Interior furnishings are consumer products found in various occupancies. They include furniture, bedding, curtains and drapes, surface finishes (wall, ceiling and floor coverings), and cabinetry. Among the features they have in common is the fact that they are rarely a single material, but that they generally involve various layers. This characteristic is important because it explains why testing of their individual components usually does not give adequate answers.
A survey of the development of such fire tests, and of the present status, is presented here. Special focus will be placed on upholstered furniture tests.
The flammability of upholstered furniture has been under a microscope since it was first discovered to be an important issue, in the late 1960s and early 1970s. However, relatively few tests have been developed and standardized, either in the United States or in other countries. The initial focus was on cigarette ignition and on component testing, resulting in tests such as the NBS mockups and the UFAC test (ASTM E 1352 or NFPA 261 and ASTM E 1353 or NFPA 262, respectively). This was followed by testing of entire chairs with cigarettes (CA TB 116). Eventually, composite component testing with small flames started, pioneered by British standard BS 5852. Parallel to this, material testing continued, using a variety of mostly small-scale tests (the most frequently used tests being CS 191-53 and CA TB 117). In the mid 1980s, tests started to appear for the flaming behavior of complete upholstered furniture items, CA TB 133 being among the most notable ones. The fire community has now understood that the most important fire property is the heat release rate, and this has been incorporated into contents and furnishings tests, as in ASTM E 1537. The next step is the attempt to predict the results of such tests with bench-scale heat release tests and fire models. This work is still in progress.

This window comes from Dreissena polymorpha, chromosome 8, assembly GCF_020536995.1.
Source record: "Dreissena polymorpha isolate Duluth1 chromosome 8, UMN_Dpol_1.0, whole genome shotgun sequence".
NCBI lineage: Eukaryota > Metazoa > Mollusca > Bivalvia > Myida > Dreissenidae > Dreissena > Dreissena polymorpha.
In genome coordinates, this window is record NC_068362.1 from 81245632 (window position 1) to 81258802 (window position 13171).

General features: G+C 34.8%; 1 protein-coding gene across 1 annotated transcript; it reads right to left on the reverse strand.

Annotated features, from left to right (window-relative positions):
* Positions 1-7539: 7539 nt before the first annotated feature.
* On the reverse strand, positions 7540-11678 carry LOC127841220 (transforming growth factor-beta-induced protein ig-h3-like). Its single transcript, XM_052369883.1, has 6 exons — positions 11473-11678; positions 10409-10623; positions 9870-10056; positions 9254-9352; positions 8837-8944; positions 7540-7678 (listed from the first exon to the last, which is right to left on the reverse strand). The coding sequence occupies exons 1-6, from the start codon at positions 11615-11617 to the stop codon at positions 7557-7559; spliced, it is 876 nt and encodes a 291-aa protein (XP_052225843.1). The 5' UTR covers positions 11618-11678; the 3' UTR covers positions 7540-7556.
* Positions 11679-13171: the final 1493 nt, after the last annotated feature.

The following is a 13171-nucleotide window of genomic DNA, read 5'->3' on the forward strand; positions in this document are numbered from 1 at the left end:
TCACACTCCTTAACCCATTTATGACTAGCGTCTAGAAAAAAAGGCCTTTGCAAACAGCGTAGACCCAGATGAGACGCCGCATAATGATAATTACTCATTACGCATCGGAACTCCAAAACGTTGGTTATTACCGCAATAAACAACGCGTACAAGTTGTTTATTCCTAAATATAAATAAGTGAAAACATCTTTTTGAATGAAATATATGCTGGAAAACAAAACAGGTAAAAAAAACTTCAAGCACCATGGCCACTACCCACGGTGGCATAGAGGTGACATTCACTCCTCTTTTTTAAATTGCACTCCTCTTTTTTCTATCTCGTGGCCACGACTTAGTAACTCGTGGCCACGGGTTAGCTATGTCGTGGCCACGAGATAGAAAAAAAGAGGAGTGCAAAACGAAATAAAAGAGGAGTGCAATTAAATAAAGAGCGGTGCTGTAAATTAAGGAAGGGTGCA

Fire tests for other interior furnishings have also undergone a complex history, which is reviewed. Tests for the different products are in various stages of development. It would appear that the fire testing of furnishings and contents in the future will entail mostly finished products and heat release equipment.
A flurry of activity is characterizing the present emphasis on furnishings. Moreover, the majority of the new tests being developed generate results that can be used as input for models to carry out fire hazard or fire risk assessments.